Ron Agostini

February 18, 2009

Agostini: Armstrong's popularity has transcended sports

Let's find the most obscure place on the planet, the darkest corner of Way-Out-There Land, and quiz the citizens: Who floats your boat? Who has made a difference? Who rises above the rest?

Let's find the most obscure place on the planet, the darkest corner of Way-Out-There Land, and quiz the citizens: Who floats your boat? Who has made a difference? Who rises above the rest?

And here are the results from our oh-so-unscientific poll: Muhammad Ali, Nelson Mandela, Tiger Woods, Madonna, Michael Phelps, Mother Teresa, Paris Hilton, Tiger Woods and Lance Armstrong.

Just kidding about Paris Hilton. Not kidding at all, however, about Armstrong.

He's a body of work in both the figurative and literal sense. When he rode into town -- as he did on rain-slickened streets Tuesday to wrap up Stage 3 of the Amgen Tour of California -- Modesto took notice. And so did the rest of the world.

Armstrong has called the Amgen tour the "best race outside Europe." And even as he returns to the main stage after 3½ years of retirement, he still moves the needle like no other. He's more a brand name than an athlete.

Apparently, small things bore him. He deals with capital-letter stuff, like winning the Tour de France seven times after kicking metastasized cancer, then raising more than $250 million through "Livestrong" for cancer awareness.

You want "big," look up Lance Armstrong, which is why he belongs on the A-list.

So it hardly mattered that he didn't he didn't rock anyone's world during Stage 3's climbs over Sierra Road and Patterson Pass. For the record, Armstrong stayed in lurking position in the overall standings, behind Astana teammate and leader Levi Leipheimer of Santa Rosa.

"Nobody likes to ride in this," Armstrong said of the weather before the race. "At least we're (Astana) starting up front and dictating the race."

The scene post-race at the Townhouse Lodge, the Astana headquarters, became the temporary pulse center of international bicycle racing. More than 100 of Armstrong's best friends huddled in pouring rain, hoping for a glimpse of The Great Man.

There was none. Armstrong wasn't available after the stage.

Downstairs, mechanics washed bicycles, storing them for the trip south to Merced for the start of Stage 4.

Fact is, Armstrong, 37, has targeted his comeback for the twin monsters of European racing this summer -- the Giro de'Italia and, of course, the Tour de France. Then again, the mere fact he's returned to the arena, buzzing past Modesto Junior College and to the finish line a block from the Gallo Center for the Arts, says something about his appetite for greatness. Something like, "I'm still hungry."

In this way, he's no different from the rest of our established icons. Like Michael Jordan and others who couldn't let go, Armstrong boomeranged back to his comfort zone -- back on two wheels, feeling the burn, chasing self-imposed goals.

Not that he didn't try to walk away. Like we said, the man is not about understatement. You don't carry on romances with the likes of Kate Hudson, Sheryl Crow and Ashley Olsen and enjoy giving up the lead role. He thought he would be content retelling his amazing story and turning Livestrong into an empire.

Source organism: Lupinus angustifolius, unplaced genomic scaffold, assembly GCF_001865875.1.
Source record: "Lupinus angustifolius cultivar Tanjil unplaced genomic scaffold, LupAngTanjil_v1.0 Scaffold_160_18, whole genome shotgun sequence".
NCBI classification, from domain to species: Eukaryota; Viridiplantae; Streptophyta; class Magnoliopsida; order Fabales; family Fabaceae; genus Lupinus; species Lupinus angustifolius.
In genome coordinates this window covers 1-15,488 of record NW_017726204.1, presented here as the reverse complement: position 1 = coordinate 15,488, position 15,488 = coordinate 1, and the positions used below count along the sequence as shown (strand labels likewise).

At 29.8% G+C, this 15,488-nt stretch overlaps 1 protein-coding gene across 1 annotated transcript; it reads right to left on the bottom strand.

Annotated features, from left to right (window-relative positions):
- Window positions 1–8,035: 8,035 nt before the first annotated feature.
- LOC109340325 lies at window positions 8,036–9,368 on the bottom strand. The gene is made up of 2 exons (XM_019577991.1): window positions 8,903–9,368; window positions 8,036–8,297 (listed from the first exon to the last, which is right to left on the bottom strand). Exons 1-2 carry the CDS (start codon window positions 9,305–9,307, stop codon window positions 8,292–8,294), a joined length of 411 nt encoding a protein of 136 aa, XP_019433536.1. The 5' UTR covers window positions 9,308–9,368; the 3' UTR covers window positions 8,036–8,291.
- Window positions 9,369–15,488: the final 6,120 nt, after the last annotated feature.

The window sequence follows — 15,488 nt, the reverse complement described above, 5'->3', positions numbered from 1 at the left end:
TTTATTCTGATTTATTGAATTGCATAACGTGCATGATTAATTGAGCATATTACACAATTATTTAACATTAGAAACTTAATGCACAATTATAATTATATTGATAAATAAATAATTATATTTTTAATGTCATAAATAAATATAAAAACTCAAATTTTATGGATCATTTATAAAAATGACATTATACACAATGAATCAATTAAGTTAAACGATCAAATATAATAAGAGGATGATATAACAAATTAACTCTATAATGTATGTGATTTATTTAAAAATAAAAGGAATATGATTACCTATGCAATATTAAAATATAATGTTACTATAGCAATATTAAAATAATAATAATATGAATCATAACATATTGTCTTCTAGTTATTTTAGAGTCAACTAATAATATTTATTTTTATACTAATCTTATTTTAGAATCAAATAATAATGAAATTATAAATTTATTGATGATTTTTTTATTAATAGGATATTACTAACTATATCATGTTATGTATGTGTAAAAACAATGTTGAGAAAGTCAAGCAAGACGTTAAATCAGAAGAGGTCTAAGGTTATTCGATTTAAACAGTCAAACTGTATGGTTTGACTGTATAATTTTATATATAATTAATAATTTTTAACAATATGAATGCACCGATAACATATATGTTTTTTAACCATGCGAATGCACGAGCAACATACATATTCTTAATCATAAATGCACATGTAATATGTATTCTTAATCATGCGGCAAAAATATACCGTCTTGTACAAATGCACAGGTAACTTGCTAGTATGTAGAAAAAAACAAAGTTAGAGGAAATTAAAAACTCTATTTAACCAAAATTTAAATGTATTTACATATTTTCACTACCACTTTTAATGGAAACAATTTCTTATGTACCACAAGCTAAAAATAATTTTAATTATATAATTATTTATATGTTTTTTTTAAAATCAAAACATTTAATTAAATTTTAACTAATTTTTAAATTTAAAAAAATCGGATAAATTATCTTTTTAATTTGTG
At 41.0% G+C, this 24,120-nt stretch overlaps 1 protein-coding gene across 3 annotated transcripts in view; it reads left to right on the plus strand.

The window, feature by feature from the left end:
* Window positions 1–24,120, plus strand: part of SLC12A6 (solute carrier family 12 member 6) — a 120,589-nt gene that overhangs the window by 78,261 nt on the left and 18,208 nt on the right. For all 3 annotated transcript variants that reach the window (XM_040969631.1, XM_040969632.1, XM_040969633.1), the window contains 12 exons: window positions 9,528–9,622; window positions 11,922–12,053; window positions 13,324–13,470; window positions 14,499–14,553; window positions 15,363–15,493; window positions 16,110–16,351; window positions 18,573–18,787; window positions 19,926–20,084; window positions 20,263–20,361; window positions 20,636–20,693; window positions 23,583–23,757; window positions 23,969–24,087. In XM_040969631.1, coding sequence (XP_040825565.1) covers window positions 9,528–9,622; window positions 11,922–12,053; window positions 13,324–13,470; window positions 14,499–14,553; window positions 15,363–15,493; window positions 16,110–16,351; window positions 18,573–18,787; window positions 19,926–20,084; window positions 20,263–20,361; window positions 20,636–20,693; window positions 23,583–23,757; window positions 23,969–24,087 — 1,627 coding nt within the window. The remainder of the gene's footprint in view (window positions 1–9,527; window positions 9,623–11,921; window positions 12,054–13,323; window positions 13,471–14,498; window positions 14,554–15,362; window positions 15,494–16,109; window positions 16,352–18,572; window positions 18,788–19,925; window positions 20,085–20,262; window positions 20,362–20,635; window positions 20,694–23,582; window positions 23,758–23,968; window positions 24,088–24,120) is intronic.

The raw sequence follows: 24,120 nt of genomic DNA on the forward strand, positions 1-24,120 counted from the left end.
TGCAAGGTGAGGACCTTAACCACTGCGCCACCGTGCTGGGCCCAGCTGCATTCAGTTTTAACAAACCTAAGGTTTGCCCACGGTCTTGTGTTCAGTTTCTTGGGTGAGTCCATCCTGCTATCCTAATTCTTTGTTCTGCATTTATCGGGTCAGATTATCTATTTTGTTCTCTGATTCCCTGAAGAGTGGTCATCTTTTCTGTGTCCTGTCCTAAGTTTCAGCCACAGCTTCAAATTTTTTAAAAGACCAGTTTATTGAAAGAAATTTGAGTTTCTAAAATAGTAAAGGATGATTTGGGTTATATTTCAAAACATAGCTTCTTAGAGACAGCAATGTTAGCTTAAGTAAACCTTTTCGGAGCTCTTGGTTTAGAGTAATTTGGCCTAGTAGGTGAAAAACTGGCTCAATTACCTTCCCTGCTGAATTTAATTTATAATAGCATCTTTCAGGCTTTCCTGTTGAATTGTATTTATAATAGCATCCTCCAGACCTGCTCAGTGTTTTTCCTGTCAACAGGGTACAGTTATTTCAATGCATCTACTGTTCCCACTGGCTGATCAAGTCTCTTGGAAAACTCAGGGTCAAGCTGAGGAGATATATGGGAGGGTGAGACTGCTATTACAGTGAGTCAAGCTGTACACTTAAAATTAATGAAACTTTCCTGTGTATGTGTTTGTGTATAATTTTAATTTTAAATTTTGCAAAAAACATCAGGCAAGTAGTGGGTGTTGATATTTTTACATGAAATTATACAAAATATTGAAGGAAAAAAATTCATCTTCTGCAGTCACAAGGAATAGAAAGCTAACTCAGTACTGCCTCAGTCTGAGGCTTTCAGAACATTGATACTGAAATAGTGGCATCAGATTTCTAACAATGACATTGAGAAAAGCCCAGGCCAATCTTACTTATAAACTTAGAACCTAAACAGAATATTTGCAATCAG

Alas, he rediscovered who he really was, and he owned up to his restart. "We want athletes to be perfect and we want them to hit the game-winning shot, walk away and never come back," Armstrong told the Sacramento News & Review. "Sometimes, (the athlete) gets in the locker room and says, '(Bleep) it. I want to come back.' And that happened to me."

Armstrong, inspired last summer by 41-year-old five-time Olympic swimmer Dara Torres, reconnected last summer with longtime trainer Peter Park of Santa Barbara. At the time, Armstrong's weight had ballooned to 190 pounds -- 30 pounds heavier than his prime -- through weight work and, as Park put it, "core-eating habits."

"Right now, at this time of year, he's in better shape than normal," Park said. "And more important, his mind is clear. He knows he's clean (from all the drug allegations over the years) so that doesn't bother him."

There is evidence to suggest Armstrong must knock off some predictable rust. Questions linger about his renowned power in the climbs and his time-trial prowess. He placed 29th last month during the Tour Down Under in Australia. The conventional wisdom insists Armstrong is content being a "domestique" in California for Leipheimer, the 2007 and 2008 Amgen tour champion. So far, the game plan has held true to form, Tuesday's crash with Leipheimer notwithstanding.

"I'm delighted to help Levi," Armstrong said before the race. "I'm trying to get ready for July."

But Armstrong's pace will change at some point during the Tour's remaining five stages. Why? Because he's Lance Armstrong.

"He'll show his strength somewhere," Park promises.

In truth, Armstrong already has trumpeted his power. He's enlivened a great sport weakened in recent years by steroid charges and, of course, Armstrong's exit. Closer to home, his mere appearance further legitimized the revitalization of downtown Modesto, much less a 4-year-old event growing in stature.

It's enough for people, from Motown to all those faraway outposts, to echo the same sentiment about Armstrong: Thanks for putting more joy back in our ride.

Bee sports columnist Ron Agostini can be reached at

or 578-2302.

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